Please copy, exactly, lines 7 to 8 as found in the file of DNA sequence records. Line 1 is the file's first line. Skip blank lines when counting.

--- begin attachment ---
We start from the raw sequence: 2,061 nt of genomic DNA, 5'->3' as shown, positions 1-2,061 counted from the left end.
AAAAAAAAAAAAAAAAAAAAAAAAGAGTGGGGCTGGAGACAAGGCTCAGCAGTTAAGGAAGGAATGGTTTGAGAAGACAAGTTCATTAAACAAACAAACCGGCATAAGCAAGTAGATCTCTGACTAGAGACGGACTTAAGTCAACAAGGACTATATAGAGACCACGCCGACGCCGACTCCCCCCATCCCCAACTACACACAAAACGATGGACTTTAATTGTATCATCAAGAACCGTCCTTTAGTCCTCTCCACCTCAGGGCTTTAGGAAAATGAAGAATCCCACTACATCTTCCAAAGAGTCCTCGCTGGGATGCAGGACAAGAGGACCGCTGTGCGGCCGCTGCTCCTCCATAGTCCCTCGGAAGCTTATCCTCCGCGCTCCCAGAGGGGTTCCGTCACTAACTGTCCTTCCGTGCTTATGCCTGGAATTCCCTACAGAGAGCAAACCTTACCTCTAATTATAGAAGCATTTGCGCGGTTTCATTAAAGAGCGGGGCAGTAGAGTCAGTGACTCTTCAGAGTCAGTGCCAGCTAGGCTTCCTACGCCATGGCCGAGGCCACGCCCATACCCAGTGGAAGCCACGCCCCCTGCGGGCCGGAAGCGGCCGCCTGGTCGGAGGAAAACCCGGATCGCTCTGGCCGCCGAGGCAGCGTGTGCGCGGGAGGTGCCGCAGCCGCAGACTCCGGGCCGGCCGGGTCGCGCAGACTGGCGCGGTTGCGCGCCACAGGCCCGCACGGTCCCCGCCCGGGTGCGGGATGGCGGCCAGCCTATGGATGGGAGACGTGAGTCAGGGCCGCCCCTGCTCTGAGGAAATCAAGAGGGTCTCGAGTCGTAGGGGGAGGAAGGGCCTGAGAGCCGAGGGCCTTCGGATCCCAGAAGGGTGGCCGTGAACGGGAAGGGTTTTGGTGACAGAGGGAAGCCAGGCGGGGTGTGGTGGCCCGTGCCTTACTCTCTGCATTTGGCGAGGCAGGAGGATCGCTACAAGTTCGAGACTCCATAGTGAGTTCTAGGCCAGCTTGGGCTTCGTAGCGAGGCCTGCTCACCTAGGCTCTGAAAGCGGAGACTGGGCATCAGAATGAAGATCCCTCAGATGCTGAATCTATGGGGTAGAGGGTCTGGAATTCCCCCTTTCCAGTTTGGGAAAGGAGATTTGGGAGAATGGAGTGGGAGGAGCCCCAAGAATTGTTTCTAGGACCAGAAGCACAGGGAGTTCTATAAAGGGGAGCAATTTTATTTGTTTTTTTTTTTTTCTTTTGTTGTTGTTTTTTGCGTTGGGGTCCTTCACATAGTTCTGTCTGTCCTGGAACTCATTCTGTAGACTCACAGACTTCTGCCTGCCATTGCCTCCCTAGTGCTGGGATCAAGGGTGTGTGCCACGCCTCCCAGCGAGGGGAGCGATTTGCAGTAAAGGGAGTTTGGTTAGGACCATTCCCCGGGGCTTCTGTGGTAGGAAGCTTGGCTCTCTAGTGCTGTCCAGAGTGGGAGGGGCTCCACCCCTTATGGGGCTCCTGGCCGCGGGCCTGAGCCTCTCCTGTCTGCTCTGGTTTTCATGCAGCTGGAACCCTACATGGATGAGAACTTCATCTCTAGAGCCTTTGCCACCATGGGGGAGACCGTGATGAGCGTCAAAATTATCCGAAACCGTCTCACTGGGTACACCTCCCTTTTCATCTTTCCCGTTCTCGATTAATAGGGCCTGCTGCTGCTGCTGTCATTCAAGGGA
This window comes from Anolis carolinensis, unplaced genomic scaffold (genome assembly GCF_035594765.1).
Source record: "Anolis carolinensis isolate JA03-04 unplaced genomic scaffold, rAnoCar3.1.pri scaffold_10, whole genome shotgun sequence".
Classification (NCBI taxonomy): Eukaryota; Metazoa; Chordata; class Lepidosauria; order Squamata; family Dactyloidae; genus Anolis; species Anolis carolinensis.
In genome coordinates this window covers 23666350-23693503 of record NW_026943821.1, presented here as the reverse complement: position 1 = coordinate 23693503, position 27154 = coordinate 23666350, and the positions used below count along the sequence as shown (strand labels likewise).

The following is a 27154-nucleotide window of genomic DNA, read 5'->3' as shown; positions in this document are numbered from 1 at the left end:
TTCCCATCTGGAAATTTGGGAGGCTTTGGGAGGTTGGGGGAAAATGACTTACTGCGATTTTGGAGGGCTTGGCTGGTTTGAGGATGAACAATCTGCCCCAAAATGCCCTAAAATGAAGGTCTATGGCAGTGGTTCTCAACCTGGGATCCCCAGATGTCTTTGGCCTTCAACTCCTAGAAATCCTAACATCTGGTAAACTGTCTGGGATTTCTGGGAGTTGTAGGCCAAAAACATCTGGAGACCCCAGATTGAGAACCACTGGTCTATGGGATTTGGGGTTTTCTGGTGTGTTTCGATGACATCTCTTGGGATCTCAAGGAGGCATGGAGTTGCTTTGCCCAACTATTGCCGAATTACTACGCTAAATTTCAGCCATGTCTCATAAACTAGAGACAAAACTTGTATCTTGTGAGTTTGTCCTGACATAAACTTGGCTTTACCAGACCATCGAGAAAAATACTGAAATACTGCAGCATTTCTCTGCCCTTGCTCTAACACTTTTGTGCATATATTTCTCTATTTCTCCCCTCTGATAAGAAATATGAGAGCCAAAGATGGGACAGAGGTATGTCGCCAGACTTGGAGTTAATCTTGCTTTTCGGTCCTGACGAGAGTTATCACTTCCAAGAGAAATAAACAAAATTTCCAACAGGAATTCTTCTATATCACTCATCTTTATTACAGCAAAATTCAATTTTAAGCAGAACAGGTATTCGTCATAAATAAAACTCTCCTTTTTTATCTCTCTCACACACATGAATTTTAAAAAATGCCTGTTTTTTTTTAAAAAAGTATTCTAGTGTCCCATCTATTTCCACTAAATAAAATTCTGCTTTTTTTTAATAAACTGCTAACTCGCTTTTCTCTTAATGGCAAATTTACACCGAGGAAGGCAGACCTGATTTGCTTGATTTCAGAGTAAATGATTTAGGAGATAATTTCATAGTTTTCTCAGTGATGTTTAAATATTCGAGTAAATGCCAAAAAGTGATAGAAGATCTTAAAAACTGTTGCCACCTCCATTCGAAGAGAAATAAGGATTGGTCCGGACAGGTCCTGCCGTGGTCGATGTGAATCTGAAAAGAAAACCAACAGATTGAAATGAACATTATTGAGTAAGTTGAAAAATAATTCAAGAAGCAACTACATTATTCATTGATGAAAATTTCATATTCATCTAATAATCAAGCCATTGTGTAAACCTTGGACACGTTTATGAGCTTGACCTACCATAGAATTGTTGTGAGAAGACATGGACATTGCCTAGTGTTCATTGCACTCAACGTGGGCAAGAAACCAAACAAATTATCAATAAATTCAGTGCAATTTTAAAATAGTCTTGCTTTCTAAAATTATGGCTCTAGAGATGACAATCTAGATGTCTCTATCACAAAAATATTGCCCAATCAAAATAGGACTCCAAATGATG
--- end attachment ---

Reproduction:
The following is a 27154-nucleotide window of genomic DNA, read 5'->3' as shown; positions in this document are numbered from 1 at the left end:
TTCCCATCTGGAAATTTGGGAGGCTTTGGGAGGTTGGGGGAAAATGACTTACTGCGATTTTGGAGGGCTTGGCTGGTTTGAGGATGAACAATCTGCCCCAAAATGCCCTAAAATGAAGGTCTATGGCAGTGGTTCTCAACCTGGGATCCCCAGATGTCTTTGGCCTTCAACTCCTAGAAATCCTAACATCTGGTAAACTGTCTGGGATTTCTGGGAGTTGTAGGCCAAAAACATCTGGAGACCCCAGATTGAGAACCACTGGTCTATGGGATTTGGGGTTTTCTGGTGTGTTTCGATGACATCTCTTGGGATCTCAAGGAGGCATGGAGTTGCTTTGCCCAACTATTGCCGAATTACTACGCTAAATTTCAGCCATGTCTCATAAACTAGAGACAAAACTTGTATCTTGTGAGTTTGTCCTGACATAAACTTGGCTTTACCAGACCATCGAGAAAAATACTGAAATACTGCAGCATTTCTCTGCCCTTGCTCTAACACTTTTGTGCATATATTTCTCTATTTCTCCCCTCTGATAAGAAATATGAGAGCCAAAGATGGGACAGAGGTATGTCGCCAGACTTGGAGTTAATCTTGCTTTTCGGTCCTGACGAGAGTTATCACTTCCAAGAGAAATAAACAAAATTTCCAACAGGAATTCTTCTATATCACTCATCTTTATTACAGCAAAATTCAATTTTAAGCAGAACAGGTATTCGTCATAAATAAAACTCTCCTTTTTTATCTCTCTCACACACATGAATTTTAAAAAATGCCTGTTTTTTTTTAAAAAAGTATTCTAGTGTCCCATCTATTTCCACTAAATAAAATTCTGCTTTTTTTTAATAAACTGCTAACTCGCTTTTCTCTTAATGGCAAATTTACACCGAGGAAGGCAGACCTGATTTGCTTGATTTCAGAGTAAATGATTTAGGAGATAATTTCATAGTTTTCTCAGTGATGTTTAAATATTCGAGTAAATGCCAAAAAGTGATAGAAGATCTTAAAAACTGTTGCCACCTCCATTCGAAGAGAAATAAGGATTGGTCCGGACAGGTCCTGCCGTGGTCGATGTGAATCTGAAAAGAAAACCAACAGATTGAAATGAACATTATTGAGTAAGTTGAAAAATAATTCAAGAAGCAACTACATTATTCATTGATGAAAATTTCATATTCATCTAATAATCAAGCCATTGTGTAAACCTTGGACACGTTTATGAGCTTGACCTACCATAGAATTGTTGTGAGAAGACATGGACATTGCCTAGTGTTCATTGCACTCAACGTGGGCAAGAAACCAAACAAATTATCAATAAATTCAGTGCAATTTTAAAATAGTCTTGCTTTCTAAAATTATGGCTCTAGAGATGACAATCTAGATGTCTCTATCACAAAAATATTGCCCAATCAAAATAGGACTCCAAATGATG